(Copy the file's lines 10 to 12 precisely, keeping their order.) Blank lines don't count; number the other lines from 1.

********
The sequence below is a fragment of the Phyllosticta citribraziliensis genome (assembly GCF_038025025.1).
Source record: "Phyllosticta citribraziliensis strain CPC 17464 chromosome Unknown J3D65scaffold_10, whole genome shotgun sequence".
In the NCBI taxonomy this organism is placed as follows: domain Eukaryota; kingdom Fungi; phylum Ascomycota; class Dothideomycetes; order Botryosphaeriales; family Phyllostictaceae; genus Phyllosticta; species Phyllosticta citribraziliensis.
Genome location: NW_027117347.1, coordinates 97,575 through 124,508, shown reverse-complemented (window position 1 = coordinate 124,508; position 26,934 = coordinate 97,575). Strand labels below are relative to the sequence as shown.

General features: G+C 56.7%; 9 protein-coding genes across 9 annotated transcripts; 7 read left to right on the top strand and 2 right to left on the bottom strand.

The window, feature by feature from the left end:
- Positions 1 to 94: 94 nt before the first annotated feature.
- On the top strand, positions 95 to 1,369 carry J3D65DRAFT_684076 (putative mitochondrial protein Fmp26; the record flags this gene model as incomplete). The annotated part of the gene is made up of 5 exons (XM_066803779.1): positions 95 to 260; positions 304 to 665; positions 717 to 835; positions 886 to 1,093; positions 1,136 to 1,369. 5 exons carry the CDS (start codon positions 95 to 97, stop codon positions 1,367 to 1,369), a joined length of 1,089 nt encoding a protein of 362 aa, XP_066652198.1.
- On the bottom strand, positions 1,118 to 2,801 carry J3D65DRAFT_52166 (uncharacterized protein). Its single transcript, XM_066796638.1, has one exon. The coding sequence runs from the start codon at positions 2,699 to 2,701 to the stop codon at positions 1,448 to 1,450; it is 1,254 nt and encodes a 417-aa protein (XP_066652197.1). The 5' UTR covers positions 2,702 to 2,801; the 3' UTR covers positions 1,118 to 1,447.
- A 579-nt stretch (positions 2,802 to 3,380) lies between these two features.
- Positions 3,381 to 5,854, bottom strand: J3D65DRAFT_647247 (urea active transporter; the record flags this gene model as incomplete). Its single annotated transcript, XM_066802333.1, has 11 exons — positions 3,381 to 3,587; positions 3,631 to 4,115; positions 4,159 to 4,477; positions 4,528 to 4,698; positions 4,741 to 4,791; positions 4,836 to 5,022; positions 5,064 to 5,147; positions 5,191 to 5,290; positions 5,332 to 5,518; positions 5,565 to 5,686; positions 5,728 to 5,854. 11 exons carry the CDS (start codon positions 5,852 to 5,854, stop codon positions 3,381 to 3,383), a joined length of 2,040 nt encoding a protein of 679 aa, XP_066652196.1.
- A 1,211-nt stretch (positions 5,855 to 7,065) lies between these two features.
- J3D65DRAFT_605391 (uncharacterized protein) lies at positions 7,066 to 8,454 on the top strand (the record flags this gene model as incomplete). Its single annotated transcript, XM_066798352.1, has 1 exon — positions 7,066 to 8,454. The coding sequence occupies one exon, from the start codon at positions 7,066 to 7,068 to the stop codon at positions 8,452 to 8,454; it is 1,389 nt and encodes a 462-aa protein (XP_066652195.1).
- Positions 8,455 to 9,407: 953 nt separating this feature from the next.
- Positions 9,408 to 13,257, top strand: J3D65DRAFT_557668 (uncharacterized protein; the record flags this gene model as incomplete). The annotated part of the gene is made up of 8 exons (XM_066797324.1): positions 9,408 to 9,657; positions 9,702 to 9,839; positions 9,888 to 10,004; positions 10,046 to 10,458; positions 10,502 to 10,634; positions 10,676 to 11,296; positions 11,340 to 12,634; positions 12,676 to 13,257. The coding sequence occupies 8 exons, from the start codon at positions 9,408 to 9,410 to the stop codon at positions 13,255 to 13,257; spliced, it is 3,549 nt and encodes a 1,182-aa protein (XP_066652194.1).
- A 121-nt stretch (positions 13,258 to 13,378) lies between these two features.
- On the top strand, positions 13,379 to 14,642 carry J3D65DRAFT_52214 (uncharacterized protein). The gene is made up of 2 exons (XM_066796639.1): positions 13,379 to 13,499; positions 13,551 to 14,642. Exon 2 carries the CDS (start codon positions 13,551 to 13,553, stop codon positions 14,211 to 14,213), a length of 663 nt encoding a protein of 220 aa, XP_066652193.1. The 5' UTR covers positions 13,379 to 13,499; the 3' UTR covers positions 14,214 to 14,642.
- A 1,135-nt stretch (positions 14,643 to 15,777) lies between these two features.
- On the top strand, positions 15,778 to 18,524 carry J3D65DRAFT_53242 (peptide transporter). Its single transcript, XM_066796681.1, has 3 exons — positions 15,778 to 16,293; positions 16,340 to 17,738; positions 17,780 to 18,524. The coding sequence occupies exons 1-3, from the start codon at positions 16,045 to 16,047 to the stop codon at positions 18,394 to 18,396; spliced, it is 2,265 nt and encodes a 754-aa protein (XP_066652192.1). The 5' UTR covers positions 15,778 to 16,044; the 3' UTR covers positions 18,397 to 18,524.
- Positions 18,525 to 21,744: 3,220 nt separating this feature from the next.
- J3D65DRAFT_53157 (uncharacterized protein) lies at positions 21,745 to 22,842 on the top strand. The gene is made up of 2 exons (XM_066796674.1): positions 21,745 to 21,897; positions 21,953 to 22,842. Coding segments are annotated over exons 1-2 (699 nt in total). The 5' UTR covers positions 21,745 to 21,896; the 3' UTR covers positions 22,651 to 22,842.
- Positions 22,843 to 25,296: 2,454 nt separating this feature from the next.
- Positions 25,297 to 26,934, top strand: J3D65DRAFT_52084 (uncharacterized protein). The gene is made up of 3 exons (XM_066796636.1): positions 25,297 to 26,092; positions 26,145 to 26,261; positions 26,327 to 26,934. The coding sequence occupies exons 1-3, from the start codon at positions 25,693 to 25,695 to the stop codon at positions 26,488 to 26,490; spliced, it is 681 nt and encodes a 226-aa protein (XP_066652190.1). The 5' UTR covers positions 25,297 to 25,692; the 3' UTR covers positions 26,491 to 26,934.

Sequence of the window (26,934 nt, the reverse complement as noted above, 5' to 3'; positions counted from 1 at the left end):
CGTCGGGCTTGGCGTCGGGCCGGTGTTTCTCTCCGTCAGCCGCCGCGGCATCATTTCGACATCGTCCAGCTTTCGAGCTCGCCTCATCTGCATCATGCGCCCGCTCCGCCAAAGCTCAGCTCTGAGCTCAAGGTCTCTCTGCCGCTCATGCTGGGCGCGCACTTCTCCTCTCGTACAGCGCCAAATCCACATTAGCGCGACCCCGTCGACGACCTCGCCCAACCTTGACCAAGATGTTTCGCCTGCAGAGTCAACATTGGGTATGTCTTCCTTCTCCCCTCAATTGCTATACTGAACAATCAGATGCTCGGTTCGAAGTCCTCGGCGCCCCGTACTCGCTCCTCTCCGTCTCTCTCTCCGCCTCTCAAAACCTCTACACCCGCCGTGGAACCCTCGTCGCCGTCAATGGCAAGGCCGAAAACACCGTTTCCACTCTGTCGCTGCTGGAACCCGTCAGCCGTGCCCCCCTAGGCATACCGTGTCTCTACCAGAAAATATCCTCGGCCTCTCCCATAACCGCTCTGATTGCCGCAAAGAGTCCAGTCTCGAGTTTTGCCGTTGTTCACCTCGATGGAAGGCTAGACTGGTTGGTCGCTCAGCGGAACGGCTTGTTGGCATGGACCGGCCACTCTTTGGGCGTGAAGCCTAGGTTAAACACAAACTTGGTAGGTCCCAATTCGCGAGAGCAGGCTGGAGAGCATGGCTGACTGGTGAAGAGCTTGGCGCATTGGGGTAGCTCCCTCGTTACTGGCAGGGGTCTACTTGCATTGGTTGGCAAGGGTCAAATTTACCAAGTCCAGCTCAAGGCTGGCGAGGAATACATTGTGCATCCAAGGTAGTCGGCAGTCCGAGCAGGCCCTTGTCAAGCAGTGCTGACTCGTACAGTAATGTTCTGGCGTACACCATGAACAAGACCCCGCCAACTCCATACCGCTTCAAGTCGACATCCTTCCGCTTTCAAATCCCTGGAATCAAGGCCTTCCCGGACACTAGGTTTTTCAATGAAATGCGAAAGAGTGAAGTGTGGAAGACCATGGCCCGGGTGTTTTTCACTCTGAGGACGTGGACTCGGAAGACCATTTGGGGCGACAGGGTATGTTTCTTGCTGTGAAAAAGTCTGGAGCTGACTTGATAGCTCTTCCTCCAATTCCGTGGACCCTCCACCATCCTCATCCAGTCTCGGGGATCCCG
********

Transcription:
- A 579-nt stretch (positions 2,802 to 3,380) lies between these two features.
- Positions 3,381 to 5,854, bottom strand: J3D65DRAFT_647247 (urea active transporter; the record flags this gene model as incomplete). Its single annotated transcript, XM_066802333.1, has 11 exons — positions 3,381 to 3,587; positions 3,631 to 4,115; positions 4,159 to 4,477; positions 4,528 to 4,698; positions 4,741 to 4,791; positions 4,836 to 5,022; positions 5,064 to 5,147; positions 5,191 to 5,290; positions 5,332 to 5,518; positions 5,565 to 5,686; positions 5,728 to 5,854. 11 exons carry the CDS (start codon positions 5,852 to 5,854, stop codon positions 3,381 to 3,383), a joined length of 2,040 nt encoding a protein of 679 aa, XP_066652196.1.
- A 1,211-nt stretch (positions 5,855 to 7,065) lies between these two features.